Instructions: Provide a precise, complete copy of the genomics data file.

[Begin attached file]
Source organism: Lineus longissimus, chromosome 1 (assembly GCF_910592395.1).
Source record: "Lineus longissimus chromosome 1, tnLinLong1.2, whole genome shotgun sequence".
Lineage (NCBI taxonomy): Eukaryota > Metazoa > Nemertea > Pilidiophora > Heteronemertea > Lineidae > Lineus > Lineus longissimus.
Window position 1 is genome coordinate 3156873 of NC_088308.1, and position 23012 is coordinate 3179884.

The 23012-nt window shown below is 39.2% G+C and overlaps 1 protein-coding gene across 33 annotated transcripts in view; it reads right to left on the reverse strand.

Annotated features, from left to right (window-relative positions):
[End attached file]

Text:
Source organism: Lineus longissimus, chromosome 1 (assembly GCF_910592395.1).
Source record: "Lineus longissimus chromosome 1, tnLinLong1.2, whole genome shotgun sequence".
Lineage (NCBI taxonomy): Eukaryota > Metazoa > Nemertea > Pilidiophora > Heteronemertea > Lineidae > Lineus > Lineus longissimus.
Window position 1 is genome coordinate 3156873 of NC_088308.1, and position 23012 is coordinate 3179884.

The 23012-nt window shown below is 39.2% G+C and overlaps 1 protein-coding gene across 33 annotated transcripts in view; it reads right to left on the reverse strand.

Annotated features, from left to right (window-relative positions):